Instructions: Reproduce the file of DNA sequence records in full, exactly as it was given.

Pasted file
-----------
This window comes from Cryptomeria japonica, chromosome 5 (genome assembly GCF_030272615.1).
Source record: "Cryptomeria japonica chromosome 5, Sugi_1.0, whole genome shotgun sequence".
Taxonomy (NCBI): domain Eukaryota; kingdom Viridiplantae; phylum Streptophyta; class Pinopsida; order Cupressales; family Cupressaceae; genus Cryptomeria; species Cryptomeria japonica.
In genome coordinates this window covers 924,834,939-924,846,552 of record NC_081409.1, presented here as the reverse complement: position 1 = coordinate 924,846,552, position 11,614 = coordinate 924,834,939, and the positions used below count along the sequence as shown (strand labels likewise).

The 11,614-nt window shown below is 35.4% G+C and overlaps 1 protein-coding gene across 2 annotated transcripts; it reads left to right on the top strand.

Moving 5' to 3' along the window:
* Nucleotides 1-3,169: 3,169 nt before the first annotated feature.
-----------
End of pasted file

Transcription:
This window comes from Cryptomeria japonica, chromosome 5 (genome assembly GCF_030272615.1).
Source record: "Cryptomeria japonica chromosome 5, Sugi_1.0, whole genome shotgun sequence".
Taxonomy (NCBI): domain Eukaryota; kingdom Viridiplantae; phylum Streptophyta; class Pinopsida; order Cupressales; family Cupressaceae; genus Cryptomeria; species Cryptomeria japonica.
In genome coordinates this window covers 924,834,939-924,846,552 of record NC_081409.1, presented here as the reverse complement: position 1 = coordinate 924,846,552, position 11,614 = coordinate 924,834,939, and the positions used below count along the sequence as shown (strand labels likewise).

The 11,614-nt window shown below is 35.4% G+C and overlaps 1 protein-coding gene across 2 annotated transcripts; it reads left to right on the top strand.

Moving 5' to 3' along the window:
* Nucleotides 1-3,169: 3,169 nt before the first annotated feature.